Heavy rainfall over the weekend and earlier this week has led for sodden conditions underfoot for a lot of farms, with grazing conditions becoming increasingly difficult.

This is likely being exasperated by heavy covers of grass leading to longer residency periods in paddocks, with PastureBase figures showing the average pre-grazing yield of drystock farms to be sitting at just under 2,000kg DM/ha.

While building grass and grazing these heavy covers allow for stock to be held outside for a longer period, in wet weather conditions like we are seeing right now they can be a headache to graze out without causing significant damage.

Allocations should be kept small, with the aim being to whip covers off paddocks quickly and get out of them quickly.

Even at this, heavy covers can just be too tricky, so while these conditions persist, it might be worth heading for drier ground with lower covers on them to avoid excess damage or poor grass utilisation.

Grazing rotation length should now be at 35 days, with the poor conditions often meaning low dry matter in grass, and that stock being more unsettled in paddocks leading them to be moved on quicker.

When this happens, the rotation length can often be shortened when we are looking to lengthen it, so caution needs to be taken.

If conditions are seriously poor and a portion of cattle need to be housed, farmers should be aware that the mix of warm, wet weather and wet cattle going in to a shed can lead to the perfect conditions for pneumonia.


Ger McSweeney – Millstreet, Co Cork

Ground is holding up well considering we had 70mm of rain last week. Cattle are receiving the full run of the paddock but are still grazing it well. It may just take that extra half day to get it cleaned out properly.

Calves are creep grazing ahead of cows and receiving 1kg/head/day of concentrates in a trough. Empty cows and culls were weaned a month ago, with the bull calves to receive their second shot of Bovipast at the end of the month and then weaned a couple of weeks after.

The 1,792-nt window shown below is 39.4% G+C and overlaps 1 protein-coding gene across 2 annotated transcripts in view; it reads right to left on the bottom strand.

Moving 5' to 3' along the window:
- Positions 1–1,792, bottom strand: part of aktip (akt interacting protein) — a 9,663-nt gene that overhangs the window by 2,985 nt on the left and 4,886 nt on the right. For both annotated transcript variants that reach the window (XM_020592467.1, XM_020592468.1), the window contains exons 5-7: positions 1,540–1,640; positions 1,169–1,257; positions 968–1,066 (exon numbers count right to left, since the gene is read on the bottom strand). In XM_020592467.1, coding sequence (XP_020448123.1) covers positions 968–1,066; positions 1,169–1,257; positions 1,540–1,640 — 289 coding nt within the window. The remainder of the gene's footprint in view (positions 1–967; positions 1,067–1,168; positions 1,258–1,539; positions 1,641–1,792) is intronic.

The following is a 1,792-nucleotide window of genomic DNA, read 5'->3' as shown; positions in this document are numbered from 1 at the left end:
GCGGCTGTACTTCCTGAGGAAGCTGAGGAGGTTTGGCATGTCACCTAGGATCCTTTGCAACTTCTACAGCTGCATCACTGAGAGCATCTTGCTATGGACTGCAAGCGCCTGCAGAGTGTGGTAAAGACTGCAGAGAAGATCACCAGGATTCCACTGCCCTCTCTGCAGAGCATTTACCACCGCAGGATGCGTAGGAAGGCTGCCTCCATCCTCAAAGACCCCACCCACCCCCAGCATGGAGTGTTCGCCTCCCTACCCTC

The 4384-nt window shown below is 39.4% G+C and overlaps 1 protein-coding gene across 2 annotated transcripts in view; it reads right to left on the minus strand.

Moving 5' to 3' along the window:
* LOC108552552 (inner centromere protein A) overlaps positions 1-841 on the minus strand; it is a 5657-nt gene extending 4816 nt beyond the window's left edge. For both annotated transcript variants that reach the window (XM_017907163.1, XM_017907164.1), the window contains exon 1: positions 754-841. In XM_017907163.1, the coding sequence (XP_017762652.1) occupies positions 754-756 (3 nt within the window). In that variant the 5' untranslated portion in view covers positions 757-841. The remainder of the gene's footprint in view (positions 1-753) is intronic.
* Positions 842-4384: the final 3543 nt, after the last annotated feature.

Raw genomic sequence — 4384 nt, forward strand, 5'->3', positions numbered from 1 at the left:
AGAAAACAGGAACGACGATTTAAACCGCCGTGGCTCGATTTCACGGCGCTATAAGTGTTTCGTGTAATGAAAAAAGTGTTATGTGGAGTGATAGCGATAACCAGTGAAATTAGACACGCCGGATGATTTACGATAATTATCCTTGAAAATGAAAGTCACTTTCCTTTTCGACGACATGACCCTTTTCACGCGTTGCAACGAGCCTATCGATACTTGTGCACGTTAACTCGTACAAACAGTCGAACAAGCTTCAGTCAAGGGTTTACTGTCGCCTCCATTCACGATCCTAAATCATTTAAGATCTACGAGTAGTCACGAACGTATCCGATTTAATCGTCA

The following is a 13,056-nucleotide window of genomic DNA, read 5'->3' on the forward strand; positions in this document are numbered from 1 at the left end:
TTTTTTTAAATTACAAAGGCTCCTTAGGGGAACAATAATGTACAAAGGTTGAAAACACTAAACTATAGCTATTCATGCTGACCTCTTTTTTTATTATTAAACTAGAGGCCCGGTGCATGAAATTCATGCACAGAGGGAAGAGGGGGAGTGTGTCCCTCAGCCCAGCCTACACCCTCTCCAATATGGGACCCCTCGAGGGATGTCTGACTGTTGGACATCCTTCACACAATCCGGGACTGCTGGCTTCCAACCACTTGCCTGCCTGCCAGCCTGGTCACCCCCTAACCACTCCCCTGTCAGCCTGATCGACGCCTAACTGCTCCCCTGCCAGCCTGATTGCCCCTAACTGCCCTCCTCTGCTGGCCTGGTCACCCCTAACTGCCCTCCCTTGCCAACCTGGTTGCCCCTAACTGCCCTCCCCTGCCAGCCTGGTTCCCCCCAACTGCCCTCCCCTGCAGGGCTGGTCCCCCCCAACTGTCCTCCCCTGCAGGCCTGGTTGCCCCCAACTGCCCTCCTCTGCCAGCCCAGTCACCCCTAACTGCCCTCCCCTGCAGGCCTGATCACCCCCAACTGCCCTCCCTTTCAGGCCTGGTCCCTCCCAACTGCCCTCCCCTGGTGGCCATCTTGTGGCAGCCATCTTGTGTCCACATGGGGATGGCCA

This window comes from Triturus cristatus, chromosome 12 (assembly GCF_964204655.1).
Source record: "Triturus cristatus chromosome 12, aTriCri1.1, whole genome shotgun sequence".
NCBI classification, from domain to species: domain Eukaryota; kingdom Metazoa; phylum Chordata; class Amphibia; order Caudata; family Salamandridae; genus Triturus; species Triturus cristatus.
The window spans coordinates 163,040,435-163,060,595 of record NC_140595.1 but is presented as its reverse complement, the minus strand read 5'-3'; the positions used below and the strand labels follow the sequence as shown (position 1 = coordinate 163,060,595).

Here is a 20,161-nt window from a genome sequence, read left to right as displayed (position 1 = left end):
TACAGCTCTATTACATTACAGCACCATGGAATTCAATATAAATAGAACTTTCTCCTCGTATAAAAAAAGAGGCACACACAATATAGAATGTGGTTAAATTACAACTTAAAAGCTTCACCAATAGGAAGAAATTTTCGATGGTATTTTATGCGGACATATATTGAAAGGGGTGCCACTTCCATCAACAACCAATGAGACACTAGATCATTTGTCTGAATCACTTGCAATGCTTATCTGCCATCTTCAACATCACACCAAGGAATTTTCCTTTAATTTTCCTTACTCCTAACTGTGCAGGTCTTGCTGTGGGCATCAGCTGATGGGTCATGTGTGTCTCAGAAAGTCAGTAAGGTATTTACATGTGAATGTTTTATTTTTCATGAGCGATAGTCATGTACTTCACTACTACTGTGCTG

Calves were weighed for the SCEP scheme, with bulls gaining 1.4kg/day and heifers 1.2kg/day since birth. I didn’t spread any fertiliser before the closing date as I had a good bank of grass built up.

System Suckler to beef

Soil Type Variable

Farm cover (kg/DM/ha) 1.073

Growth (kg/DM/ha/day) 38

Demand (kg/DM/ha/day) 35

Mark Maxwell – Ballinagore, Co Westmeath

Ground is getting very wet, with grass also starting to get tight. Cattle are getting through ground very quickly and we are struggling to hold the rotation length and get good graze outs with the poor conditions. Stock have been split into smaller bunches in an effort to limit damage.

Autumn calvers are being prioritised for the best grass. The spring calvers have been split in to two groups, with the plan being to wean these in the next week or two. These cows will also be scanned in the coming weeks.

Finished cattle are being drafted for slaughter as they are becoming fit, while we will likely start housing forward stores for finishing due to the high rainfall and depleting grass.

System Suckler to beef

Soil Type Variable

Farm cover (kg/DM/ha) 704

Growth (kg/DM/ha/day) 49

Demand (kg/DM/ha/day) 43

Shaun Diver – Tullamore Farm, Co Offaly

We spread 30 units/acre of protected urea on 25ac last week. The remaining slurry will be spread in the next week on the drier paddocks that were recently grazed.

We drafted 107 lambs, which should help reduce the demand for grass on the run up to breeding for the ewes. The group are roughly 50:50 ram lambs and ewe lambs, with the ewe lambs finished off grass and the ram lambs on 400g/head/day concentrates.

Ewes are being prepped for breeding, with footbathing and bolusing being done. Consistently lame ewes not responding to treatment will be culled.

Cows were scanned on Thursday. Empty cows will be weaned and housed for finishing to reduce demand.

System Suckler to beef

Soil Type Variable

Farm cover (kg/DM/ha) 1,150

Growth (kg/DM/ha/day) 55

Demand (kg/DM/ha/day) 35